Provincial Museum of Alberta Promotes Murder of Disabled Children Says ACL Web Site

(10 November 2000) — Due to its ableist biases, the Provincial Museum of Alberta has provoked in the disability community a torrent of discussion on the concept of mercy and its portrayal. Currently, the Museum features the Anno Domini: Jesus Through the Centuries exhibition, which examines the impact of the teachings of Christ. The curators have included the Sermon on the Mount, the New Testament's equivalent of the Ten Commandments. In a video, Robert Latimer is associated with Christ's words on mercy — "Happy are the kind and merciful for they shall be shown mercy."(Matthew 5:7) Disability activists are concerned because connecting Robert Latimer to the Beatitudes, which prescribe behavior for Christians, could be interpreted by some as a tacit endorsement of euthanasia.

This portrayal raises a second question-what makes a mainstream institution view Robert Latimer as an appropriate icon for mercy?

Robert Latimer is a Saskatchewan farmer who murdered his 12-year-old daughter Tracy who had cerebral palsy. Latimer attempted to hide the fact that he had committed murder by destroying evidence and lying about the circumstances of Tracy's death. After forensic evidence revealed Latimer's lie, he confessed to having gassed Tracy to death with carbon monoxide in the front seat of his pick up. This was the method he chose after having considered and rejected several other methods. Latimer has never expressed any remorse about having killed Tracy. The facts of the case reveal Latimer to be a remorseless murderer. These are not the characteristics usually associated with the merciful.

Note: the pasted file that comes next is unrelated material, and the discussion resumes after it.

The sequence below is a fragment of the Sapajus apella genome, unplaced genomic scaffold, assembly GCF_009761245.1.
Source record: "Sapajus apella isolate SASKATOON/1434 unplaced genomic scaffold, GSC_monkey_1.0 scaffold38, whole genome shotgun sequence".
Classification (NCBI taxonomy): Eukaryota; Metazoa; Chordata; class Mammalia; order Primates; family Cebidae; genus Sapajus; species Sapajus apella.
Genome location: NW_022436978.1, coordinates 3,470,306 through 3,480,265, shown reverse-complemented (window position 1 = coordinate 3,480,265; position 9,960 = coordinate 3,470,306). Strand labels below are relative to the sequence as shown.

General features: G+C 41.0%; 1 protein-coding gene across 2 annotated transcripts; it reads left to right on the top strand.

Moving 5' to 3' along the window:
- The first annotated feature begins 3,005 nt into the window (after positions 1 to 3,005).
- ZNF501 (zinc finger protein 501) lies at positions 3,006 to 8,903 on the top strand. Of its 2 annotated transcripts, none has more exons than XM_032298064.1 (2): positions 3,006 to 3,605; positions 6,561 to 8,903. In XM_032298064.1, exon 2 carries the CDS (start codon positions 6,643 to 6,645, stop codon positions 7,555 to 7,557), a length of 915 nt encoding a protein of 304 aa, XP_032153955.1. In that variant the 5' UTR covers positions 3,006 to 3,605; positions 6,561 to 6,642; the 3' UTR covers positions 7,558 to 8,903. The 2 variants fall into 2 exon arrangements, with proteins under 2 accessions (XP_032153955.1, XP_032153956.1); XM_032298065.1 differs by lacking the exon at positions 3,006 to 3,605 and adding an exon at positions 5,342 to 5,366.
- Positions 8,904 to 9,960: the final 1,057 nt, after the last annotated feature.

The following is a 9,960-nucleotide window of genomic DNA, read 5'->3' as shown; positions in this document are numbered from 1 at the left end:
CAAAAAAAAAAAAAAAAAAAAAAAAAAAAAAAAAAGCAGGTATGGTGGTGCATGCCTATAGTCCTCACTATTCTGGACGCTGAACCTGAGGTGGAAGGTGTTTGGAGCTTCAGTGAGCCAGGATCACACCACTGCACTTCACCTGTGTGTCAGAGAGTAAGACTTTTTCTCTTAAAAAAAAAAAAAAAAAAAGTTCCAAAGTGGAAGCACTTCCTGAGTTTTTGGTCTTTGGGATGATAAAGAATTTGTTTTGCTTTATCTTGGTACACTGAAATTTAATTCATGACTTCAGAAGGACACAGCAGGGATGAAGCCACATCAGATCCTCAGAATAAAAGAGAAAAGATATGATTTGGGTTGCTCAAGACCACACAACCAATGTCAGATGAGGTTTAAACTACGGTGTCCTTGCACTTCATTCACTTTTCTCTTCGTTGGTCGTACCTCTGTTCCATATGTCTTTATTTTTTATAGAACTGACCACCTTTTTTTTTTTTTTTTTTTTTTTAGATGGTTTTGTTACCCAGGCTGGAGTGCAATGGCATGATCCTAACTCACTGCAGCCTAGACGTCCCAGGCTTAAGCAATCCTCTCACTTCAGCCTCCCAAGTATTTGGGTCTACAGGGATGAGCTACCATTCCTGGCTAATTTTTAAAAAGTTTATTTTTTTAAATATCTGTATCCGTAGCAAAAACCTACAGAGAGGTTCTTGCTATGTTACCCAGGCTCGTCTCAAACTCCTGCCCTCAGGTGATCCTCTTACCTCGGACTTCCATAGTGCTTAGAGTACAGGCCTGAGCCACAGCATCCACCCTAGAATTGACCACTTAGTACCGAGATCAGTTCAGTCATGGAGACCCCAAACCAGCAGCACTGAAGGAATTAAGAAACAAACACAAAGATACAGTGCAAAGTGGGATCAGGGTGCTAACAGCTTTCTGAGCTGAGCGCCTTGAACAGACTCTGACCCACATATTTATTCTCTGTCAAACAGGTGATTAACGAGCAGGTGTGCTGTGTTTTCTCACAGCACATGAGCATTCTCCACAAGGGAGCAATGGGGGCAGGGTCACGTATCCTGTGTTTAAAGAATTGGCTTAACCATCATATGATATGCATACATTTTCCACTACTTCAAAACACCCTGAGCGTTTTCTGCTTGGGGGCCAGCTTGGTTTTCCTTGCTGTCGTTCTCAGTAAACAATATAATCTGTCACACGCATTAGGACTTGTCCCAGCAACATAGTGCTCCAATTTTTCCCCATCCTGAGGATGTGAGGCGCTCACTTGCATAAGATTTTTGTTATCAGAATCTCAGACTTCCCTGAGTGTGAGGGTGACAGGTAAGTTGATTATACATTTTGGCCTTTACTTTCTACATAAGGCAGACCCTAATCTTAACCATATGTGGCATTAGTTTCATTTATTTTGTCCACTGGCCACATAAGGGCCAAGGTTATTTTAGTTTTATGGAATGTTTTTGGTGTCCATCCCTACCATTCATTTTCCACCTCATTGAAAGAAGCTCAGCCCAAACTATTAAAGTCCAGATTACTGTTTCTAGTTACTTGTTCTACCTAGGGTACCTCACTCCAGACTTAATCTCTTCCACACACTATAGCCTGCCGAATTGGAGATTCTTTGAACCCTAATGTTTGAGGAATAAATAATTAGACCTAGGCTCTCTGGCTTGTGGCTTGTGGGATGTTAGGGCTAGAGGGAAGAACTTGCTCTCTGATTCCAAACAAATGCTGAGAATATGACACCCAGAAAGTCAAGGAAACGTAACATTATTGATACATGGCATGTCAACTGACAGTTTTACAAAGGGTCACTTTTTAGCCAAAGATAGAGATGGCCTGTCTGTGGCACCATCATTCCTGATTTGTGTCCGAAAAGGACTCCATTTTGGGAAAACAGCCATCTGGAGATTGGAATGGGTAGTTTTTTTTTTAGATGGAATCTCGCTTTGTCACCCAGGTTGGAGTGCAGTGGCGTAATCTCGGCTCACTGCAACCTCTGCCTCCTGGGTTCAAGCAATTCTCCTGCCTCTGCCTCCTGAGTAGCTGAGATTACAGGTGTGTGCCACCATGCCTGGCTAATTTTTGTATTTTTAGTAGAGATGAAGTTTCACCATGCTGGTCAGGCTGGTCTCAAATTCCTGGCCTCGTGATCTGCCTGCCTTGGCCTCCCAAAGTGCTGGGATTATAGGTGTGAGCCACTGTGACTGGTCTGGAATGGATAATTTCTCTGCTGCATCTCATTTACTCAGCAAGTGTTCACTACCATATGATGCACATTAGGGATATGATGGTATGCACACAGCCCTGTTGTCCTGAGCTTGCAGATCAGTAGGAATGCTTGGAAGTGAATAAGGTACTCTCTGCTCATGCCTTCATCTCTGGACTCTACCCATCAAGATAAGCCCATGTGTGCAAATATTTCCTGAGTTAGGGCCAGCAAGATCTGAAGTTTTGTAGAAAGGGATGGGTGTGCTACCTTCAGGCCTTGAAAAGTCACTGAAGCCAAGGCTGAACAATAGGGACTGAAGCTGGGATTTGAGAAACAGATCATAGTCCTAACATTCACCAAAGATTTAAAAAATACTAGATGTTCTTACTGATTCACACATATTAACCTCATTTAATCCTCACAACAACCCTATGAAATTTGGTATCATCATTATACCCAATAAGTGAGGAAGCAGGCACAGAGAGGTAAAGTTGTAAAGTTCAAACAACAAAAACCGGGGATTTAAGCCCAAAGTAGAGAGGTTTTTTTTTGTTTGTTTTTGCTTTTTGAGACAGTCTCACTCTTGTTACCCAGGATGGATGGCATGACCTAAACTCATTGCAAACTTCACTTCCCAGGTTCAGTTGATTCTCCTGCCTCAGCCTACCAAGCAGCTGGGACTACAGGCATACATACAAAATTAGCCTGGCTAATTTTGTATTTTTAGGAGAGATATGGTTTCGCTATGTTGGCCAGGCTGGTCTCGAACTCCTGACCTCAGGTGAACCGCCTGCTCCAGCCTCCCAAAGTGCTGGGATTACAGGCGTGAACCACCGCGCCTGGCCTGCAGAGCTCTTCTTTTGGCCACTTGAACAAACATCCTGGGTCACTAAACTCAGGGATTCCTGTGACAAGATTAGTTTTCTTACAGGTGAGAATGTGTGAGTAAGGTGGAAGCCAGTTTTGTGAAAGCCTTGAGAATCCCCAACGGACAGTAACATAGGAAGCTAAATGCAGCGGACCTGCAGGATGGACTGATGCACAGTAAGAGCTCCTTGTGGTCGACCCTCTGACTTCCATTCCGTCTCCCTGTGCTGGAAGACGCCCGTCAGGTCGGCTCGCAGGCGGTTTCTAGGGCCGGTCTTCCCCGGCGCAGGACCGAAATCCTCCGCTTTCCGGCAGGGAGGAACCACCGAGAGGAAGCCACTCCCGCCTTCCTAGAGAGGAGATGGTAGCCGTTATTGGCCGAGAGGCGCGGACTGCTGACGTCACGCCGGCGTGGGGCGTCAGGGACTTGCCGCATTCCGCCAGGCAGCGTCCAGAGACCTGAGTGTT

Organizations of people with disabilities are drawing to the public's attention the contradictory message about mercy contained in the Anno Domini exhibit.

"It seems that the Alberta artist, museum curatorial staff, and exhibit funder don't follow news stories too closely. It's common Canadian knowledge that Robert Latimer was convicted in 1997 of the second-degree murder of his severely disabled daughter Tracy, and, in fact, awaits imminent sentencing from the Supreme Court of Canada," states Carol Polson, Provincial Director of the Manitoba Leauge of Persons with Disabilities. "Shame on the Provincial Museum for hiding an atrocity using the guise of art, and pronouncing it untouchable and sacred."

Disability is the factor in this case, which confuses the popular understanding of mercy. Tracy Latimer had a severe form of Cerebral Palsy, which affected her physical and mental abilities. Due to a lack of experience of life with a disability, many, outside of the disability movement, respond to the idea of disability in a very emotional way and conclude that they would prefer to be dead than disabled. In the popular consciousness, disability is synonymous with suffering. Members of the public then wrongly generalize that everyone, including those living with a disability, would feel the same way. These faulty assumptions, when applied to the circumstances of Tracy Latimer's murder, cause some in the public to view Latimer as someone who stopped suffering rather than as a cold-blooded murderer. It would seem that ableist biases and assumptions drove the decision making on the "mercy" section of the Anno Domini exhibit.